Still, for all the benefits a life in Vietnam can offer, there are a few drawbacks. Part of the country’s appeal is the fact that it is still developing and, as such, offers a bit more adventure. But while other Southeast Asian countries have retirement or long-term visa programs – Malaysia, for instance, offers a 10-year visa and land ownership rights to those who apply – foreign residents in Vietnam are not eligible to apply for long-term visas without a work permit, forcing retired expats to navigate the tedious red tape of visa renewals on a regular basis. Thanks to her son’s job, Lower has the necessary documentation to stay in the country without a work permit, however her visa still requires routine updates.
“It’s an easy place to live if you can get the paperwork,” she says. “It would be great if Vietnam offered a retirement visa, as some other Asian countries do.”
Lower is not the first to echo this sentiment. Last year, Viet Nam News published the article ‘Irrational policies spoil VN as retirement destination’, in which it asked readers to share their thoughts on Vietnam as an option for retirement. Several respondents were retired expats already living in the country and, while each was quick to point to the culture, the people and the low cost of living as positive aspects of the country, the same negative appeared in each response: visas.
“Vietnam has such an opportunity to attract foreign retirees,” wrote Scott Shepard, an Australian expat living in Hanoi. “But I’m afraid that these chances will be missed out on. Compared to its neighboring countries, the paperwork involved and obstacles that come because of that make it so difficult for people to consider moving here.”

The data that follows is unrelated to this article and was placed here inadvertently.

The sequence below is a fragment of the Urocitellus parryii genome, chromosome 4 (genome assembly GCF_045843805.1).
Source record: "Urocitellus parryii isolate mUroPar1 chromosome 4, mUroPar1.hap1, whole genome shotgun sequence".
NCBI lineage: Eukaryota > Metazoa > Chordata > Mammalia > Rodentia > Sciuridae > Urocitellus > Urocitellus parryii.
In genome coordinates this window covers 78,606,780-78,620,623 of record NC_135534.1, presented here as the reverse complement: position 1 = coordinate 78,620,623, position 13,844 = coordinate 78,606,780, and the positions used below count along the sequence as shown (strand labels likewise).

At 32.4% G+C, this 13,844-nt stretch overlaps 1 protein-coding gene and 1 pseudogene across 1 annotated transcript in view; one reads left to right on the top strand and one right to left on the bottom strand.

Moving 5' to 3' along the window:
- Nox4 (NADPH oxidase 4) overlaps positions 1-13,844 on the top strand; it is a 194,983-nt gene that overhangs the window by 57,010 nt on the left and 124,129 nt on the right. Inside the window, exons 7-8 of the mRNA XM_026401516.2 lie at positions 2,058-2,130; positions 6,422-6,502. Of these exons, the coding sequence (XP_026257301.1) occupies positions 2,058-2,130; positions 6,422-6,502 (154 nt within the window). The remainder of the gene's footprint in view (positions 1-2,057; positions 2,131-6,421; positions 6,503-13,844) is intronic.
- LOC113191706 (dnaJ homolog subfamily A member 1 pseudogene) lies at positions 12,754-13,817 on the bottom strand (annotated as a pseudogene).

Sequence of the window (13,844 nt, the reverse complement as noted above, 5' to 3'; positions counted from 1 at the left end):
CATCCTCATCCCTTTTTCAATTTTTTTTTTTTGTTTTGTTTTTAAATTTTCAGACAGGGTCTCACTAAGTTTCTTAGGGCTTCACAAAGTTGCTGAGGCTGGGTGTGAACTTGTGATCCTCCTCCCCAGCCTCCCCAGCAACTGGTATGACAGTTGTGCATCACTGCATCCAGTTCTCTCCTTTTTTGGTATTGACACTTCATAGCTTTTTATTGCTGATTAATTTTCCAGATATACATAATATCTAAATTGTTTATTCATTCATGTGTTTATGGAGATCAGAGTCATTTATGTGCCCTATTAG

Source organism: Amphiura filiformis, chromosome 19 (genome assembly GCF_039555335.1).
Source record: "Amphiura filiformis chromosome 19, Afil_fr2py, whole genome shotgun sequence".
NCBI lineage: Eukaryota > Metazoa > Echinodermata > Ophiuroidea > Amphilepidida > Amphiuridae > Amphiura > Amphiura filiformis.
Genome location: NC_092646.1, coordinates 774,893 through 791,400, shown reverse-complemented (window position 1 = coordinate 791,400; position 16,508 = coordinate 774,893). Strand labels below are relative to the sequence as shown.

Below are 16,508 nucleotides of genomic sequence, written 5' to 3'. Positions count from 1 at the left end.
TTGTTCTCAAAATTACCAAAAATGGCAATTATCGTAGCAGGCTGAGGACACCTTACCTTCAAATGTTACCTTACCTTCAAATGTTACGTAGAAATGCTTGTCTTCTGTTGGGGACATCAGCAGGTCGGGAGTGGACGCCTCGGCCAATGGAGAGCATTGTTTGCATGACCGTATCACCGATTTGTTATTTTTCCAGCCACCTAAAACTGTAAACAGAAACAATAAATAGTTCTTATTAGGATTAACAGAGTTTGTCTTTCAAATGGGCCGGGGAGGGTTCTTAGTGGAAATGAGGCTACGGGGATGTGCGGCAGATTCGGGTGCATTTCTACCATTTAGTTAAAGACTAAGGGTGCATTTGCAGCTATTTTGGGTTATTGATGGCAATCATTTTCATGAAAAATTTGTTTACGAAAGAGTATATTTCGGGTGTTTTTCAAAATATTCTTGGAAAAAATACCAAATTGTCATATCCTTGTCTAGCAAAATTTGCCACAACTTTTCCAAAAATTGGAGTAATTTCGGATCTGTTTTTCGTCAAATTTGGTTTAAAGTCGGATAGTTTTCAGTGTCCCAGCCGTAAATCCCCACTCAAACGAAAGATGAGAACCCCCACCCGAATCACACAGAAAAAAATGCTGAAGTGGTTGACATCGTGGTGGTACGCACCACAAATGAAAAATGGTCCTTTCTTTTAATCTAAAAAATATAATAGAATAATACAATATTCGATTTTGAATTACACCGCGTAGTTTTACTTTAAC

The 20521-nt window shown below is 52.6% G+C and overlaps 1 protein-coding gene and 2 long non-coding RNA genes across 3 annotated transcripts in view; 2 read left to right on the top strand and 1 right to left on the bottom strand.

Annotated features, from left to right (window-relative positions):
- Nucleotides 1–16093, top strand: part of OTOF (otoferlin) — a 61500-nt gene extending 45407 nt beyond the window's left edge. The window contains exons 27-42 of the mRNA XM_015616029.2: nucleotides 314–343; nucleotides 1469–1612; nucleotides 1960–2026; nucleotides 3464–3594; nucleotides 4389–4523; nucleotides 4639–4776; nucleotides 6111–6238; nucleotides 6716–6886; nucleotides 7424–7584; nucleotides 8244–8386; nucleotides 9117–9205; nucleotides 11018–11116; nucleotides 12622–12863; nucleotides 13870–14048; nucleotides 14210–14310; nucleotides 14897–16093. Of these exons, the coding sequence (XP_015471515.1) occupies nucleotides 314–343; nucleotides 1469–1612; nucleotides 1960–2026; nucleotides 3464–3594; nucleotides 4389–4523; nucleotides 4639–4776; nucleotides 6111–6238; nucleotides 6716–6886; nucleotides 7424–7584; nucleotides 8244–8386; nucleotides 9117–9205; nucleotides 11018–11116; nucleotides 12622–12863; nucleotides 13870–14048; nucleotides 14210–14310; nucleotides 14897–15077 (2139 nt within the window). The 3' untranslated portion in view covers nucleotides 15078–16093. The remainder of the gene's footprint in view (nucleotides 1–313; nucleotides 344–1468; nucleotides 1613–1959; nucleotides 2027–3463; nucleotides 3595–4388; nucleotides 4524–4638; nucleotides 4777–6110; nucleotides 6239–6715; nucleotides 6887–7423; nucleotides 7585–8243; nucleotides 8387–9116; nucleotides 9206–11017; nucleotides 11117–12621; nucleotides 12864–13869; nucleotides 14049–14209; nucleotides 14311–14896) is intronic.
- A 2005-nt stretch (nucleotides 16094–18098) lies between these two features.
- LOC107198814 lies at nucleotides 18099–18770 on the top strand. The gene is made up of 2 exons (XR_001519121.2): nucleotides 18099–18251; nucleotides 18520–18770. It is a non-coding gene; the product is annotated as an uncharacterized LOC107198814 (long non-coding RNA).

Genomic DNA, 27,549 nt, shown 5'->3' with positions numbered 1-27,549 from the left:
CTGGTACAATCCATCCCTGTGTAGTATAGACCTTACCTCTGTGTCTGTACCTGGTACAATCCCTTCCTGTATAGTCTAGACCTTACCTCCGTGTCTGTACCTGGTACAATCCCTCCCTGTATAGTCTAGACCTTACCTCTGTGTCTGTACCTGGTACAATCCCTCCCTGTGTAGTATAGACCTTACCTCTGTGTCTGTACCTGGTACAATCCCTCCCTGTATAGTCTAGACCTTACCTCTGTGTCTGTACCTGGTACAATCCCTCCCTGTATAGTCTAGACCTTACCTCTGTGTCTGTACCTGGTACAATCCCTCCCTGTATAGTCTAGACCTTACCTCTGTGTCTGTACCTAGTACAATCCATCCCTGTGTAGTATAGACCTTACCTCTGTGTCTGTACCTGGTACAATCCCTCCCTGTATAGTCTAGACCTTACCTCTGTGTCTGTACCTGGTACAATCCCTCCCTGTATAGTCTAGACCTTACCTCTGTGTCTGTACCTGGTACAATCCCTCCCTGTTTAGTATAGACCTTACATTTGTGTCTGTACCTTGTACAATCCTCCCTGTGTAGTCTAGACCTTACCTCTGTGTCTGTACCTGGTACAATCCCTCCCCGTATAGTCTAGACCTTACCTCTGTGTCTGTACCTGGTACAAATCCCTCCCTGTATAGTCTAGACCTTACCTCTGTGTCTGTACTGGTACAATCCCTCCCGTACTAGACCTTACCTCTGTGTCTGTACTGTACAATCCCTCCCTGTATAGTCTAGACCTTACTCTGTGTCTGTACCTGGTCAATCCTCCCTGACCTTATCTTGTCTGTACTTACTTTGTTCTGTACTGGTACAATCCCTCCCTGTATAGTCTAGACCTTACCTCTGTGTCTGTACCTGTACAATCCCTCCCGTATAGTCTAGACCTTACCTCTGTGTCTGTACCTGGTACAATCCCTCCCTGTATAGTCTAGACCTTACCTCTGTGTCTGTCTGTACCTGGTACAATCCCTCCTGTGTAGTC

Beyond the logistics of remaining in-country, Vietnam’s medical facilities are also a concern for elderly expats. While more reliable in Ho Chi Minh City, local hospitals and health services remain below Western standards, meaning more serious conditions require a trip abroad, either to Bangkok or Singapore, for treatment.
Lower, who has osteoporosis and rheumatoid arthritis, gets around just fine but, in a city that is not built for people with mobility issues, there are still occasional challenges. If, for instance, there’s an event taking place on the third floor of a building withs no elevator, there’s a chance she won’t attend.
“I’ve had to pay a fair amount [for health insurance],” says Lower, “and there’s a limit to what I can have taken care of in the city.”
Still in good health, Marshall, who lives a two-hour drive from Saigon’s higher-quality medical facilities, echoes Lower’s sentiment: health insurance is a must.
“You must be sure that you have good health cover,” he says. Though he will visit the local hospital in Vung Tau for minor aches and pains, Marshall maintains that “if anything major happened to me in the health department I’d feel more comfortable going back to Australia.”
An Unexpected Surprise
While retirement has been an ongoing journey for both Lower and Marshall, one thing is certain: Vietnam was never part of the plan.
“Never crossed my mind,” Marshall says. “[I] never imagined that I would end up living in Vietnam.” Though it was a long road to get to Vung Tau – Marshall spent eight years as a retiree in Australia before making the move – the unimaginable has turned out to be a pleasant surprise. “I think it’s added about 10 years to my life,” he says.
Lower, too, could not have foreseen her life on the other side of the world. Though she’d never planned to restart her teaching career or move abroad, four schools and three continents later, Lower has no regrets.
“Life is full of decisions to make all the time,” she explains. “There’s the old phrase, ‘one door closes, another one opens’.” Lower was simply lucky enough to have the door open to Vietnam.